Natural foci of Schistosoma turkestanicum (syn. Orientobilharzia turkestanicum) has been identified in the Gemenc Forest regions of Hungary utilising red deer as the definitive host. In order to identify the origins of this parasite in Europe standard DNA bar coding techniques were employed to sequence fragments of the cytochrome oxidase 1 (cox1) and the nuclear ribosomal internal transcribed region (ITS) from 10 individual adult male worms. Phylogenetic reconstruction using maximum likelihood phylogenetic reconstruction and haplotype networks of the cox1 showed all the worms to be of a distinct unique Hungarian lineage although some ITS haplotypes were shared with worms from populations in China and Iran. Molecular clock analysis suggests an early divergence event around 270,000years before present (YBP) between all S. turkestanicum populations giving rise to the Chinese, Iranian and Hungarian lineages. However, divergence of the sequences within the Hungarian population appears to have occurred approximately 63,000 YBP suggesting a long established population of S. turkestanicum in Europe. This suggests that the Hungarian population of S. turkestanicum has been native since the Ice Age and probably established itself during the last interglacial period as red deer moved into Europe from North Africa and the Middle East. This may also indicate that the parasite may have unknown populations established in several other countries in Eastern, Central and Southern Europe.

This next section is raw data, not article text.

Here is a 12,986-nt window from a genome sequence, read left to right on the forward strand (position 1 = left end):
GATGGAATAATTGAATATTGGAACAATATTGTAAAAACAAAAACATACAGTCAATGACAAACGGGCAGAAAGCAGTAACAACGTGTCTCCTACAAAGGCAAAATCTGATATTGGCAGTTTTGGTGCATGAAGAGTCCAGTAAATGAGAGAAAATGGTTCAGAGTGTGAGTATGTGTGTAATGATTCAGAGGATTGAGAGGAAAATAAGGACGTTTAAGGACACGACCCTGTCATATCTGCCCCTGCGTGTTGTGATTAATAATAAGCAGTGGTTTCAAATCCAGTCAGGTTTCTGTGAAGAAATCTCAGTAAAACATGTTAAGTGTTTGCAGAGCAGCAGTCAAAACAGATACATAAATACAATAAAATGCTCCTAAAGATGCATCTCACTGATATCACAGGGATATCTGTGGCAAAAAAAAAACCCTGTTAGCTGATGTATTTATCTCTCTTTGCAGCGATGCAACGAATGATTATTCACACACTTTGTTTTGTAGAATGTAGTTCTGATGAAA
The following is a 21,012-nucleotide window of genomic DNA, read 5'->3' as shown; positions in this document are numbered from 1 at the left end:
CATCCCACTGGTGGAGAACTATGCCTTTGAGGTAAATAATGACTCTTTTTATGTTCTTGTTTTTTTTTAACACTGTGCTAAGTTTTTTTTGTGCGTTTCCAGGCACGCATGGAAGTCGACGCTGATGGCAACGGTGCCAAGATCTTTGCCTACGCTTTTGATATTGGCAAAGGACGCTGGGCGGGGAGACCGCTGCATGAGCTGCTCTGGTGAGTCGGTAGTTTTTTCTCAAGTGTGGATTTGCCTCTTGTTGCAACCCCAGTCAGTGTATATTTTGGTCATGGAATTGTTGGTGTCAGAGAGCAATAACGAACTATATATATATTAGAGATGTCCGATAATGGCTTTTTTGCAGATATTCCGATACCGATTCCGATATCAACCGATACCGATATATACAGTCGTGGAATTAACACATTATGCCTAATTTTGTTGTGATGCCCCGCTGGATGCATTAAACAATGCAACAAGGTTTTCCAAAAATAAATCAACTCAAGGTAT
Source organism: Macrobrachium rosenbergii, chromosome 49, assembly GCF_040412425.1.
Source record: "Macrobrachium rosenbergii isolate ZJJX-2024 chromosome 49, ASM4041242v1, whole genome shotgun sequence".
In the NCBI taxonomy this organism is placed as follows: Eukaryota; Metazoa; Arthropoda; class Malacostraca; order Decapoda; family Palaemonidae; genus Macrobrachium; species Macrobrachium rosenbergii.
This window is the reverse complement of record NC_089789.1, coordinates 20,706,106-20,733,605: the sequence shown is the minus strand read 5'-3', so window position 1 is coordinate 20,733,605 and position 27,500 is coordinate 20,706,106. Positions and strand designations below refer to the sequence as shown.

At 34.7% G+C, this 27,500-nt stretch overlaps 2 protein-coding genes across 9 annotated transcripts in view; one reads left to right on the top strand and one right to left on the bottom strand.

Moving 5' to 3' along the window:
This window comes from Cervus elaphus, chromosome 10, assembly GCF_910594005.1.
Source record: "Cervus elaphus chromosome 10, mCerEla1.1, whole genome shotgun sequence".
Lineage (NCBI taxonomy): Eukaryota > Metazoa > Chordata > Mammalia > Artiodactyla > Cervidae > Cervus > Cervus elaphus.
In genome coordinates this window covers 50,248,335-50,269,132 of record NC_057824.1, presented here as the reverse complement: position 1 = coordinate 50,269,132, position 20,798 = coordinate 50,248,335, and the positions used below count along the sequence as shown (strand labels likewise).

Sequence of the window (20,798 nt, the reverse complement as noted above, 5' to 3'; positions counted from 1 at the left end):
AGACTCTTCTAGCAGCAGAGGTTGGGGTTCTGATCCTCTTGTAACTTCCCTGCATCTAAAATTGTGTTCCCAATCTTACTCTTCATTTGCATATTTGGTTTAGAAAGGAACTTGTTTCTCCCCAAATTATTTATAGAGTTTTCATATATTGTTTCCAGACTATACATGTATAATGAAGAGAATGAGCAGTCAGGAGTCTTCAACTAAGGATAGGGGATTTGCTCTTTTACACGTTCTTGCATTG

|Number of pages||8|
|Journal||Infection, Genetics and Evolution|
|Publication status||Print publication - Mar 2013|
- Cytochrome Reductases/genetics
- DNA Barcoding, Taxonomic
- DNA, Intergenic
- Genetic Variation